According to the latest calculations of Oxfam international, 62 individuals currently have wealth worth half of the world’s population. This calculation came up as a result of the growing concerns over the widening gap between the rich and the poor.
Oxfam drew its study from the Forbes annual list of billionaires and Credit Suisse’s Global Wealth Databook. It revealed this in an annual report released ahead of the World Economic Forum in the Swiss city of Davos, a yearly gathering of political and financial leaders.
In its report, Oxfam said the growing inequality means that the world’s wealthiest 62 people own as much as the poorest half of the planet’s population – some 3.6 billion people.
“Since the turn of the century‚ the poorest half of the world’s population has received just 1% of the total increase in global wealth‚ while half of that increase has gone to the top 1%.” Oxfam said.
Oxfam reported that while the wealthiest are said to have seen their net worth soar over the five years ending in 2015, the average annual income of the poorest 10% of people in the world rose by less than $3 each year in almost a quarter of a century with Their daily income also rising by less than a single cent every year.
Oxfam drew the urgent need for actions to be taken to tackle the “inequality crisis” and called on world leaders – including Prime Minister David Cameron – to take action to crack down on tax-dodging by the rich, which denies governments in the developing world billions of pounds a year which could be used on health, education and anti-poverty measures.
In a new report highlighting the increasing gap between rich and poor, the international aid and development charity said “The wealth of the richest 62 people has risen by 44% in the five years since 2010 – that’s an increase of more than half a trillion dollars ($542 billion)‚ to $1.76 trillion”
The International Monetary Fund also warned the gap between rich and poor in advanced economies was now at its highest level in decades, making widening income inequality the “defining challenge of our time” and suggesting “the benefits do not trickle down”
Further in its findings, Oxfam revealed that at the work place, the widening gap between the average worker and those at the top has increased. It also said that women made up the majority of the world’s low-paid workers and are concentrated in the most precarious jobs.
Giving reasons for the underlying huge differences, Oxam said it is as a result of the increasing return to capital versus labour.
“In almost all rich countries and in most developing countries‚ the share of national income going to workers has been falling. This means workers are capturing less and less of the gains from growth.
“In contrast‚ the owners of capital have seen their capital consistently grow – through interest payments‚ dividends‚ or retained profits – faster than the rate the economy has been growing. Tax avoidance by the owners of capital‚ and governments reducing taxes on capital gains have further added to these returns.”
Relating the issue to the growing poverty rate in Africa, Oxfam said:
Almost a third (30%) of rich Africans’ wealth – a total of $500 billion – is held offshore in tax havens. It is estimated that this costs African countries $14 billion a year in lost tax revenues. “This is enough money to pay for healthcare that could save the lives of four (4) million children and employ enough teachers to get every African child into school.”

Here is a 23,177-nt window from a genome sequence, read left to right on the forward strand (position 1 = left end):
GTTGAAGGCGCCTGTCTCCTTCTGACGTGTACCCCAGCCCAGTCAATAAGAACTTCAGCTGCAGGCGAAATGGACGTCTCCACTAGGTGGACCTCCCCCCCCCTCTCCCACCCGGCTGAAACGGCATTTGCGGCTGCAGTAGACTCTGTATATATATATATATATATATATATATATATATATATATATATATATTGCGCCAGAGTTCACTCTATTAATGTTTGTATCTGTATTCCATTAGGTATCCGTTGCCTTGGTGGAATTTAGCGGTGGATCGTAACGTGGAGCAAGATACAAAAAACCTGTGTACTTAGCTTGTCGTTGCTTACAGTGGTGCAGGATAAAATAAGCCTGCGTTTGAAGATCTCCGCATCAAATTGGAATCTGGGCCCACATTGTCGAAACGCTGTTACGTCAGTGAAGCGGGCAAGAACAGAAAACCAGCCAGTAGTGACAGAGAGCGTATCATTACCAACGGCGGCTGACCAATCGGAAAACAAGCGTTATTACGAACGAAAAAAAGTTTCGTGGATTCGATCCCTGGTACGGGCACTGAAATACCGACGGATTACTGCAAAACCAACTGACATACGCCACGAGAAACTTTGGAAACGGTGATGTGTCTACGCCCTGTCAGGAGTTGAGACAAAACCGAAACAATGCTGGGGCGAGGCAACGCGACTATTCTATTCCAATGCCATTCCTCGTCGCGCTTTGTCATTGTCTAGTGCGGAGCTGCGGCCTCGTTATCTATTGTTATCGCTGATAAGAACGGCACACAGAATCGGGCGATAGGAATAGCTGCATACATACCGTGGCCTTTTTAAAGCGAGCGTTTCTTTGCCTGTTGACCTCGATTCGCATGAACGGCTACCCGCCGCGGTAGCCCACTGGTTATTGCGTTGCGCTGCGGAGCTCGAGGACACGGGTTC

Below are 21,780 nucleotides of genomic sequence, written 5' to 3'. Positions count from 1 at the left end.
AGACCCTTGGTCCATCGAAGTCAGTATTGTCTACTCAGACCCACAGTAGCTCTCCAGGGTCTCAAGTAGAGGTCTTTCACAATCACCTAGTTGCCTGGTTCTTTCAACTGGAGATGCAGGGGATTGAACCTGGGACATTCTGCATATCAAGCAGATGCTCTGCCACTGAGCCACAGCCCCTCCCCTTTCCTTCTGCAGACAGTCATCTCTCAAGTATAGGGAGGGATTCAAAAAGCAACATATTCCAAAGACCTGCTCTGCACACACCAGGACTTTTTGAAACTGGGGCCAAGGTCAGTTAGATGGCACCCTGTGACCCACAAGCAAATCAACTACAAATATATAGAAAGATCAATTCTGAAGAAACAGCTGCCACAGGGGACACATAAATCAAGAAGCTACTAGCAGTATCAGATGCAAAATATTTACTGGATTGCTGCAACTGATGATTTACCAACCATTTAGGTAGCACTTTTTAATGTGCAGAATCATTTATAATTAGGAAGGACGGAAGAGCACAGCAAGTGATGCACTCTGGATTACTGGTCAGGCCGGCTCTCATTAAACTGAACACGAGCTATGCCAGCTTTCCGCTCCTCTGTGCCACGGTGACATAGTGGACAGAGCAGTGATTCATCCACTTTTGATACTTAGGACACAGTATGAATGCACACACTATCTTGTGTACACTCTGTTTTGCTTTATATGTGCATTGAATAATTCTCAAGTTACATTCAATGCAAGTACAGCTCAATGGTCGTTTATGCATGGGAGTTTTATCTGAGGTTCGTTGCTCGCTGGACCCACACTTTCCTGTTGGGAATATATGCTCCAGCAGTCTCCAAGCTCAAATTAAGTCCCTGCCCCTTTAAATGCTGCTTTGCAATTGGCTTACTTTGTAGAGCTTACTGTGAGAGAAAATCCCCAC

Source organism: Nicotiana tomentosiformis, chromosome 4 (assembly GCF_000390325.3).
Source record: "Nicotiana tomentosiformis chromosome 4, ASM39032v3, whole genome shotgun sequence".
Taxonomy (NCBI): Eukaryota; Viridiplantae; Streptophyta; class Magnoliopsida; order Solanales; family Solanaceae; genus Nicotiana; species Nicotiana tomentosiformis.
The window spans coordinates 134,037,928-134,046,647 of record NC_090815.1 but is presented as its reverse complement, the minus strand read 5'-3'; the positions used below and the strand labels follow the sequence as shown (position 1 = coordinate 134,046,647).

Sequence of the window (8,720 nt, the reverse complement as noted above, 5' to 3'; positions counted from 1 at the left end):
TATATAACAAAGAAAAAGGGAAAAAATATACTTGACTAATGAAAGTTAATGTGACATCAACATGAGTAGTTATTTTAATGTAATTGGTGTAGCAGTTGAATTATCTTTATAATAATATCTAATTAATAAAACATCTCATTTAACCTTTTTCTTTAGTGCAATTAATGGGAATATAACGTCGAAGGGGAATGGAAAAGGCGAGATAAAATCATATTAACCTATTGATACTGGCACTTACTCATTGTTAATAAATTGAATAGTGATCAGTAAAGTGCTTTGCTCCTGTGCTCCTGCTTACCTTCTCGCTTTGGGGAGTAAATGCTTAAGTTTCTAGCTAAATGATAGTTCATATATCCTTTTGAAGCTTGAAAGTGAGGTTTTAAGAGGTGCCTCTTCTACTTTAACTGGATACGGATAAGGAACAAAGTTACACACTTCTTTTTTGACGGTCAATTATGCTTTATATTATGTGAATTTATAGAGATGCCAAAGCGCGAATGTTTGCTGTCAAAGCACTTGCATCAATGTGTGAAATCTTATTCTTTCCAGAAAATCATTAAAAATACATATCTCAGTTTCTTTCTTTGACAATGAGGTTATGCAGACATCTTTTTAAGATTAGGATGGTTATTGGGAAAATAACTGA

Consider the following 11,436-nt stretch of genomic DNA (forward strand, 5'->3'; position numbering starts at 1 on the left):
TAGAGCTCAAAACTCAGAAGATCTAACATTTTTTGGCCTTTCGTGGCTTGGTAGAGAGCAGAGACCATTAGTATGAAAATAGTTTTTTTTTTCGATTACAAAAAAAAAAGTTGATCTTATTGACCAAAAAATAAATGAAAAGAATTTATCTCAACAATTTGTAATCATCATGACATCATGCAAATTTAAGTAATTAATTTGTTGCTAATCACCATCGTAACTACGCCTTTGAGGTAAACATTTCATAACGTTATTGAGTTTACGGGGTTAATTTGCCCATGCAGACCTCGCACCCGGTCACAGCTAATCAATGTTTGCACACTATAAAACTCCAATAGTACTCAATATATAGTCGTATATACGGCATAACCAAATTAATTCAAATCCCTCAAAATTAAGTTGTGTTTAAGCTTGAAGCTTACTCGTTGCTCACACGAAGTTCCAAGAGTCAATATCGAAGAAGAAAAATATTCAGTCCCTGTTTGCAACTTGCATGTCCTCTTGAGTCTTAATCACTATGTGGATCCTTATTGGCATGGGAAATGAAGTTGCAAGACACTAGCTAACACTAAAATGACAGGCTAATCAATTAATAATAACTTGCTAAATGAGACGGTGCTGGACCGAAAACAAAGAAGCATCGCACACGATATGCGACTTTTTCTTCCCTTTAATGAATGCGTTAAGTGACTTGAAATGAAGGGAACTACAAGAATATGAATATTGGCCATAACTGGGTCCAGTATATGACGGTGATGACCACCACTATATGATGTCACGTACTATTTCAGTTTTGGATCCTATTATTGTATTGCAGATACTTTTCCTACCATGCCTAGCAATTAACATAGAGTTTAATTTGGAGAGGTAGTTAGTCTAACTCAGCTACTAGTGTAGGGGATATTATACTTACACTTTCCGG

Oxfam analysed 200 companies‚ including the world’s biggest and the World Economic Forum’s strategic partners‚ and has found that nine (9) out of 10 companies analysed have a presence in at least one tax haven. In 2014‚ corporate investment in these tax havens was almost four times bigger than it was in 2001.
“As taxes go unpaid due to widespread avoidance‚ government budgets feel the pinch‚ which in turn leads to cuts in vital public services. It also means governments increasingly rely on indirect taxation‚ like VAT‚ which falls disproportionately on the poorest people. Tax avoidance is a problem that is rapidly getting worse.”
In its recommendation on what must be done, Oxfam said that policy makers had a lot to do to end the economy for the 1% and start building a human economy that benefits everyone‚” It further recommended the following:
- Pay workers a living wage and close the gap with executive rewards‚ with transparency on pay ratios.
- End the era of tax havens. The growing problem of tax avoidance and use of tax havens was a prime example of how the economic system was “rigged” in the rich’s favour which must be stopped.
- Promote women’s economic equality and women’s rights: by providing compensation for unpaid care; ending the gender pay gap; and promoting equal inheritance and land rights for women.
- Ensue that good-quality information on administrative and budget processes is made public; reforming the regulatory environment‚ particularly around transparency in government; and introducing measures to close “revolving doors” between big business and government.
- Share the tax burden fairly to level the playing field
Meanwhile, the three richest men in the world – software mogul Bill Gates, Mexican telecom magnate Carlos Slim Helu and investor WarrenBuffett – have a combined net worth of $230 billion, according to Forbes.
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